Think about a deck of cards when it comes to networking. Using the analogy of a full deck it is easy to recognize that there are plenty of ways to win. Effective networking is much easier when you play by a recognized set of rules.
Imagine you have a full deck of cards in your pocket and you have the opportunity to play one card with everyone you meet. You want to maximize the meeting, so you want to find a card that has some relevance to the other person.
You meet someone with a Queen of Clubs, and you quickly pull a card out of your deck – it’s another Club – you have something in common and you are on you way to a flush. Your card is a ten of clubs……..you might even be moving towards a Straight Flush, or if you play your cards correctly you might even end up with a Royal Flush..
Networking is simply about making profitable connections where there is always a benefit to both parties, and to be a winning hand it should include more than just two people.
Using the playing card scenario, it makes sense for you to try and find other people with something in common with your current card. If it’s another Club, you are on your way to a winning hand, if it’s another 10, you can still win.
What happens when the next person you meet is a Queen of Spades – do you recognize that not only do you have something in common – you are both Black, but you can introduce that person to someone you just met who has a Queen of Clubs. This card may not fit into your winning hand, but it’s definitely a good connection. Once you have found your common ground, you make the introduction to the first person you met who had the Queen of Clubs. You have just helped someone win at this game called Networking! They have one pair and could go for a Full House.
You can then ask that the new connection remember you are a Ten of Clubs and are hoping to find other cards with something in common. You haven’t lost out with either introduction, both can be part of a winning hand as you move forward in the Networking Game.
One of the most important rules of any game is that you have to use a little strategy. You don’t just show up, and expect to win. You need to think about the kind of cards you have to play, and what you really want to accomplish at the event. If you are satisfied with a pair – you don’t have to work very hard to find someone just like you. If on the other hand you want to expand your horizons, you might want to go for someone in the same suit, or in sequence.
Wherever I go, I never go without a full deck, making sure that everyone I meet adds value to my hand and to the hands of those in my network.
Remember to play your networking card, wherever you are. People like people who are like themselves, they buy from them, sell to them and refer them – by playing with a full deck, you’re never at a loss when it comes to having a winning hand.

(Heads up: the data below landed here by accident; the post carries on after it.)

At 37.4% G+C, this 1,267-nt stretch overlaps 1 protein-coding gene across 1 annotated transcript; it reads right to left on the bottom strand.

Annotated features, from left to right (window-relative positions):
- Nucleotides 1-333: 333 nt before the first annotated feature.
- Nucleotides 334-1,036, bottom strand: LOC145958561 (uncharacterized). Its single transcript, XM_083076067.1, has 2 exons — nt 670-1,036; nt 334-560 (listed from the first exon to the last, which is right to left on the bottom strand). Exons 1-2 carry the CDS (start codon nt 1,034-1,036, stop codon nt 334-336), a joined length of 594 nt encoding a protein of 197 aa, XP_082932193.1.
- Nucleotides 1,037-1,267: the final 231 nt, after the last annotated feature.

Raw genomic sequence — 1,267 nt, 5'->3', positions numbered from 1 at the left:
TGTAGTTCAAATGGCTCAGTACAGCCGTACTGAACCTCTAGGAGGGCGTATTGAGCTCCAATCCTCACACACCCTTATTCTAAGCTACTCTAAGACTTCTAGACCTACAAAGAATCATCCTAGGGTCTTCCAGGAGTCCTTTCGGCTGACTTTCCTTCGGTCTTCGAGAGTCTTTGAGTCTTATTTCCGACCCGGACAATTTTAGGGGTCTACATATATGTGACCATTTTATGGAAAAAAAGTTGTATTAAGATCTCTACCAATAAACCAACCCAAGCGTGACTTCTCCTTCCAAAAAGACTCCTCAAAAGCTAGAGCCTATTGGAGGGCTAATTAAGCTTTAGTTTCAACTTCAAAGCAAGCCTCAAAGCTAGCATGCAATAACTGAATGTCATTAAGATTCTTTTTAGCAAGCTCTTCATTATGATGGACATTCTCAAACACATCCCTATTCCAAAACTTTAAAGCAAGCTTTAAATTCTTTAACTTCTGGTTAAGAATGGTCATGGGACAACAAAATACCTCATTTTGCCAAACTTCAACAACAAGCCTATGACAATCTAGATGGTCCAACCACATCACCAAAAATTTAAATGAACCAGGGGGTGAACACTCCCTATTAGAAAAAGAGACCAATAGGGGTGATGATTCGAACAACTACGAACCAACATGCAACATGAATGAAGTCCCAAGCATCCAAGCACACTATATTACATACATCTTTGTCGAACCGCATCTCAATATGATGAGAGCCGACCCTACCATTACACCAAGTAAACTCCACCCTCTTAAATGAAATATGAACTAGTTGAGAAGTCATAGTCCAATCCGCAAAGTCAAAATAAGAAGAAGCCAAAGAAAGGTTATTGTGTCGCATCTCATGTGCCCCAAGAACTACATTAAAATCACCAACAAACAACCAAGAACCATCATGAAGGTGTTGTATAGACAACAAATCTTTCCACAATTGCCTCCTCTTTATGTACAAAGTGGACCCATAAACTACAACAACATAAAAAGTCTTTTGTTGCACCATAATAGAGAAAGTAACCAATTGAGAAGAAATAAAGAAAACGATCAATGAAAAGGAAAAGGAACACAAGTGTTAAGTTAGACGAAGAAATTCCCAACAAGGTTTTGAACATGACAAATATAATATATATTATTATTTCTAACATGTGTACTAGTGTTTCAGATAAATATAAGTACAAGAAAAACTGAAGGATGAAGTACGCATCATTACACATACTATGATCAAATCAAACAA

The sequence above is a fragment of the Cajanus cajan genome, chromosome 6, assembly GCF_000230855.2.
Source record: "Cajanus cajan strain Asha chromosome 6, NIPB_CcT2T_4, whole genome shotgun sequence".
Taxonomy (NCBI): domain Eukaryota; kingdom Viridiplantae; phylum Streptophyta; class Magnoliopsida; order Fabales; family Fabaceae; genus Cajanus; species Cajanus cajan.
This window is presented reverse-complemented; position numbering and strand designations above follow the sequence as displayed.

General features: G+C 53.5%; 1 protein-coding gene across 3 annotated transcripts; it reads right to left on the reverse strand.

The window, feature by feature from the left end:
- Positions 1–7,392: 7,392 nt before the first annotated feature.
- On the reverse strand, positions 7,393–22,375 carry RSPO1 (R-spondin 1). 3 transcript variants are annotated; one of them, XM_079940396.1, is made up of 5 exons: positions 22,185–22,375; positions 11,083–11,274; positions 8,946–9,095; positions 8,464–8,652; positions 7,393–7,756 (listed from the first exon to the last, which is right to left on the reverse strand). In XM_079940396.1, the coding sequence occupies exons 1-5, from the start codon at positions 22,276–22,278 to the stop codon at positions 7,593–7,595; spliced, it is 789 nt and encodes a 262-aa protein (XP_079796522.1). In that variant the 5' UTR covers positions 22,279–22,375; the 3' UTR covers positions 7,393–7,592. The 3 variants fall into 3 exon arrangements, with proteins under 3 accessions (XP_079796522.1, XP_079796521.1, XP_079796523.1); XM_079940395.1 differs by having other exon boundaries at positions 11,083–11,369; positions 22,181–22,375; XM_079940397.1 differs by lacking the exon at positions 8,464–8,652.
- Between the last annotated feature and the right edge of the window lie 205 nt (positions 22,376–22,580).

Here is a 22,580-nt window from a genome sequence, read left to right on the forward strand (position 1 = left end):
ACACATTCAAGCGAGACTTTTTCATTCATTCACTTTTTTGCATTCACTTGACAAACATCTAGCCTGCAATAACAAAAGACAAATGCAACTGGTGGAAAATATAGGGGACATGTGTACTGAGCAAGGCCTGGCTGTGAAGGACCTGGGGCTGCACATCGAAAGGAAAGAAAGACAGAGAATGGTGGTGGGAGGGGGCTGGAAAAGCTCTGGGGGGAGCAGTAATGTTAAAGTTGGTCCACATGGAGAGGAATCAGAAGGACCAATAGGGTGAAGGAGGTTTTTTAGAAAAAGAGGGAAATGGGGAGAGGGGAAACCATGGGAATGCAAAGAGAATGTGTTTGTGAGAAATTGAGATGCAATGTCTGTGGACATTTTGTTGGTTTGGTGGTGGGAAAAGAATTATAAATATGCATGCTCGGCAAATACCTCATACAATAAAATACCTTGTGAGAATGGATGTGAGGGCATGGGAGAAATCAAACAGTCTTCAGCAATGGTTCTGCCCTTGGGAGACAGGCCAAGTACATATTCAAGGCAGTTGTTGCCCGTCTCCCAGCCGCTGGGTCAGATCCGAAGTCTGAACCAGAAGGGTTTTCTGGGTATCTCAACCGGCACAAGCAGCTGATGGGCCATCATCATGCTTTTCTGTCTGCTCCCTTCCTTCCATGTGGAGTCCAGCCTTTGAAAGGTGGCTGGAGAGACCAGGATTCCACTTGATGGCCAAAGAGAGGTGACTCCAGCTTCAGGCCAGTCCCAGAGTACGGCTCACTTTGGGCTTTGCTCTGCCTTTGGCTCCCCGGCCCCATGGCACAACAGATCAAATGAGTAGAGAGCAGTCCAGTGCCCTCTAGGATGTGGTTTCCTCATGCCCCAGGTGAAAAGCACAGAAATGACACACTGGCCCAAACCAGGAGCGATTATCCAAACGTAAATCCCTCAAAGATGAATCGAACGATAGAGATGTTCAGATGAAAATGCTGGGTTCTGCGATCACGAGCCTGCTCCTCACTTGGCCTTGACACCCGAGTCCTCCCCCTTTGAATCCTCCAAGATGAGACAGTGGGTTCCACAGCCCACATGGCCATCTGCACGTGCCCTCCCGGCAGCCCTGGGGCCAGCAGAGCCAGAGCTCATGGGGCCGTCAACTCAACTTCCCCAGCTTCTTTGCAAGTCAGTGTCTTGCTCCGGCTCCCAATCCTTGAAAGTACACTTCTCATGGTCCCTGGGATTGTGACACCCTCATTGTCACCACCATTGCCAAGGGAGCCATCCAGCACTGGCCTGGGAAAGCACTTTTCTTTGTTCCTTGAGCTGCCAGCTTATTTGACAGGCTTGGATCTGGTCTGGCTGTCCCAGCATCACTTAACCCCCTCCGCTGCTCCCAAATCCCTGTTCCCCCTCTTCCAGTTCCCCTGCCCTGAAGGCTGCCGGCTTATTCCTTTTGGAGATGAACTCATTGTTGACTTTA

Whenever I speak to a large group, the first thing I do is give everyone a playing card and ask them to find something in common with the card I hold up. Often times it’s difficult, because they don’t see the infinite possibilities with the card they hold in their hand.
Let’s be hypothetical – I’m holding an Ace of Hearts – the first person in the audience has another Ace – it’s easy to see the fit. The next person has a 6 of Diamonds – again not too difficult, we are both Red, The third person is a King of Clubs – okay the cards are in sequence. The next person has a 3 of Hearts and we again can see we are the same suit. All of a sudden we have a 9 of Clubs and there is no common denominator that we can find – we stretch ourselves and we turn the card over and we have our match! There on the back of the card is a Canadian Flag!
Are you playing the networking game with a full deck? Are you bringing with you all the people you know who might be part of a winning hand for someone you meet?
Networking is not just for you to win – it is for everyone in your network that might just be part of a possible Royal Flush!
As a networking expert, I know the value of playing my cards in sequence. I also know that sometimes I have to play off, in order to stay in the game. Winning often isn’t about the cards I hold in my hand, rather how they fit with the cards others hold.
Don’t break the rules, learn to adapt, adjust and form alliances – often a winning hand comes from people you’ve yet to meet. And unless you show your cards to everyone you know – how can they help you win?
Donna Messer is a speaker, author and journalist. She is a Master at the “Game of Networking”. She plays her cards well, and most often everyone wins! To learn to play the game go to www.connectuscanada.com
Five card sequence from 10 to the Ace in the same suit
Any five card sequence in the same suit.
Four of a Kind: All four cards of the same index
Three of a kind combined with a pair
Any five cards of the same suit, but not in sequence.
Five cards in sequence, but not in the same suit.
Three of a Kind
Three cards of the same value.
Two separate pairs .
One pair of two equal value cards constitutes a pair.
If no one has any of the above winning hands, the tie is determined by the highest value card in the hand.